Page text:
|Shrestha, Anil - UC DAVIS, PARLIER, CA.|
Submitted to: Proceedings of International Research Conference on Methyl Bromide Alternatives
Publication Type: Proceedings
Publication Acceptance Date: September 2, 2006
Publication Date: November 6, 2006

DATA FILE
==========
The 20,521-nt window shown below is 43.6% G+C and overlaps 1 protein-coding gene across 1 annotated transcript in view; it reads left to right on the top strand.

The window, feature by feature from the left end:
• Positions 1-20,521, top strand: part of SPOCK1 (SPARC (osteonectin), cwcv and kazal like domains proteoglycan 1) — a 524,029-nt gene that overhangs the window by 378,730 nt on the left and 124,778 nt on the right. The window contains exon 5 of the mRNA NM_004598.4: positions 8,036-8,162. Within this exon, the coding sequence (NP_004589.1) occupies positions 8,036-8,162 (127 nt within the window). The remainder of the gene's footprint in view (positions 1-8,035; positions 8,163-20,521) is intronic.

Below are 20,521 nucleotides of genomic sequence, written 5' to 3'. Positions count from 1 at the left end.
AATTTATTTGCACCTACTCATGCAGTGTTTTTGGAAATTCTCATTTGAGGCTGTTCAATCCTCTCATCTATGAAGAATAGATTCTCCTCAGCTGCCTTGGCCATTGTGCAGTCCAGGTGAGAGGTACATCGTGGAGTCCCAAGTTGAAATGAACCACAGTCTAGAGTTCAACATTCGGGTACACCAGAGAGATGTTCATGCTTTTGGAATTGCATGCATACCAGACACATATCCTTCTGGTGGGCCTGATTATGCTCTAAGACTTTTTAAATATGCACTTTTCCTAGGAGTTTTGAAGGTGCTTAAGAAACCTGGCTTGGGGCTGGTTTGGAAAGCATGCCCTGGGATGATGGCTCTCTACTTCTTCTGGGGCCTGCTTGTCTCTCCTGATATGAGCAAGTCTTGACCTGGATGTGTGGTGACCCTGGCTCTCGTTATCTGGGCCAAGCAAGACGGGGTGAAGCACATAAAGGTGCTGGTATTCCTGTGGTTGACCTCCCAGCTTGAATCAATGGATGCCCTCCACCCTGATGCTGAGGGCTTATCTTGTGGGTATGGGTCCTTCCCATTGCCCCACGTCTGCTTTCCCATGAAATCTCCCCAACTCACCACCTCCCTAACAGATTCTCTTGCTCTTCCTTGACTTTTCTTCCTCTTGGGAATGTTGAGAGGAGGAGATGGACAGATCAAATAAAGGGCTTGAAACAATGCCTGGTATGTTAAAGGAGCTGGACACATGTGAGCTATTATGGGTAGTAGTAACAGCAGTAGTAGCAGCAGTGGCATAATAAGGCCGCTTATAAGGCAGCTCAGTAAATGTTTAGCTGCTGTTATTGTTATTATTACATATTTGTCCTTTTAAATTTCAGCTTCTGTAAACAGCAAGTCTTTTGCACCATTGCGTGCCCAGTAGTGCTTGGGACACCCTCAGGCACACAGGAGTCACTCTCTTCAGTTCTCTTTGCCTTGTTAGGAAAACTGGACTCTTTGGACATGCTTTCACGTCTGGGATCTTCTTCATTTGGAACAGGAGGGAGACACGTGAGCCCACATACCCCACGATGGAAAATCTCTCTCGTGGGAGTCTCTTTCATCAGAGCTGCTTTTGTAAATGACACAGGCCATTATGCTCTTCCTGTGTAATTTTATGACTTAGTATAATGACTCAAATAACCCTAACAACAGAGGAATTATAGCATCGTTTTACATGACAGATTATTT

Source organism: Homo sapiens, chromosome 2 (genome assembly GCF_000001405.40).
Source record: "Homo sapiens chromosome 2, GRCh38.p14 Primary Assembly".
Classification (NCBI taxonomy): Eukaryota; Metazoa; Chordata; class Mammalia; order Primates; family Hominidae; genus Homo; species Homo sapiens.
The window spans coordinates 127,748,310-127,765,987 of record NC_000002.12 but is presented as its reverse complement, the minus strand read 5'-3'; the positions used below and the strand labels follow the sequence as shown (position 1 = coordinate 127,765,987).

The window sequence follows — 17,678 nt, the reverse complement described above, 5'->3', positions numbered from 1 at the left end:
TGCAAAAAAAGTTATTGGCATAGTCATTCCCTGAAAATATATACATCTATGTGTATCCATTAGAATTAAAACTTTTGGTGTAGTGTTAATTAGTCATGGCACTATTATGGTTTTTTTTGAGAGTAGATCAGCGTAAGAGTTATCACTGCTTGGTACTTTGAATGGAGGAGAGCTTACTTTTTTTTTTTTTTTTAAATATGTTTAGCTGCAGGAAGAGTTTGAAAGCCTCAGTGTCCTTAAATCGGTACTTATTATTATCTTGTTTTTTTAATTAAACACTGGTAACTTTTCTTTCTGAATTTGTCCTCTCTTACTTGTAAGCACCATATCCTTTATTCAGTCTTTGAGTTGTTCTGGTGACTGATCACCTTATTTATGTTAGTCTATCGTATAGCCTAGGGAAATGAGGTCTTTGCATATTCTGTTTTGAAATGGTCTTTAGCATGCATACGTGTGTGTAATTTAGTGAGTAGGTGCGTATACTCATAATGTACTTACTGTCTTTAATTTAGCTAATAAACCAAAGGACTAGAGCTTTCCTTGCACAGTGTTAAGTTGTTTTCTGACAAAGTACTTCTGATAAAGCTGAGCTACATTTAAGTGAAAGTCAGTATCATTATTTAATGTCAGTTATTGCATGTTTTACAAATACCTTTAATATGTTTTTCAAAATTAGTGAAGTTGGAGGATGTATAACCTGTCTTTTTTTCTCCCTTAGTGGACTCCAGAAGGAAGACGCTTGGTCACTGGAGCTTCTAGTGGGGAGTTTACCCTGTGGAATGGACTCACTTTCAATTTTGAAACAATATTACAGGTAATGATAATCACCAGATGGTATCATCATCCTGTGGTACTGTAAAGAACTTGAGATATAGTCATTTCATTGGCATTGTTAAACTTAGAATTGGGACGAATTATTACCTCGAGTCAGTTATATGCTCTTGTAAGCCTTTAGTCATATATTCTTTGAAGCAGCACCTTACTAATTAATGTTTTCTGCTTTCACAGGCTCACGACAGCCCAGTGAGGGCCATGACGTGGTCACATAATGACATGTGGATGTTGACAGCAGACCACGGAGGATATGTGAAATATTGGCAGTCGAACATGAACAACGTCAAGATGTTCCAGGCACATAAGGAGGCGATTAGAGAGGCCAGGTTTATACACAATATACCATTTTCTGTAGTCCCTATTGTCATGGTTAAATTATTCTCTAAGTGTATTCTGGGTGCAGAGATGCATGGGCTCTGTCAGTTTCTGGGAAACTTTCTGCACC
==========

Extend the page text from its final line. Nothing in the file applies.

Citation: Shrestha, A., Gao, S., Trout, T.J. 2006. Surface Water Applications For Reducing Emissions From Telone C35: Their Effect On Weed Populations. 2006 Proceedings of International Research Conference on Methyl Bromide Alternatives, pg 116-1 - 116-3, Orlando, Florida. Technical Abstract: Telone C35, a mixture of 1,3-dichloropropene (1,3-D) and chloropicrin (CP), is a promising alternative fumigant to methyl bromide in various cropping systems. However, it is essential to control fumigant emissions from Telone C35 to minimize negative environmental impacts. It has been found that tarping with available standard high density polyethylene (HDPE) plastic is not effective in reducing 1,3-D emissions while water seals (applying water to soil surface by sprinklers) can reduce 1,3-D emissions effectively. However, water applications can have implications for weed management as weed seeds would be subjected to hydrothermal processes that would affect their germination. The objective of this study was to determine weed populations in shank-applied Telone C35 field plots with treatments of water seals, plastic tarps (HDPE and virtually impermeable film or VIF), and a combination of water application and HDPE tarp. Results showed that a combination of pre-irrigation + HDPE + Telone C35 resulted in the best overall weed control. The major weeds observed were mallow (Malva sp.), pigweed (Amaranthus sp.), carpetweed (Mollugo verticillata), and shepherdspurse (Capsella bursa-pastoris). Water seals only, HDPE tarp, and VIF tarp had similar weed populations as the non-fumigated control plots. The pre-irrigation + HDPE tarp also reduced the generally difficult to control species such as mallow. Water applications after fumigation generally resulted in higher emergence of all these species except carpetweed. The results indicate that while searching for methods to reduce fumigant emissions, the effects on soil pest control need to be monitored.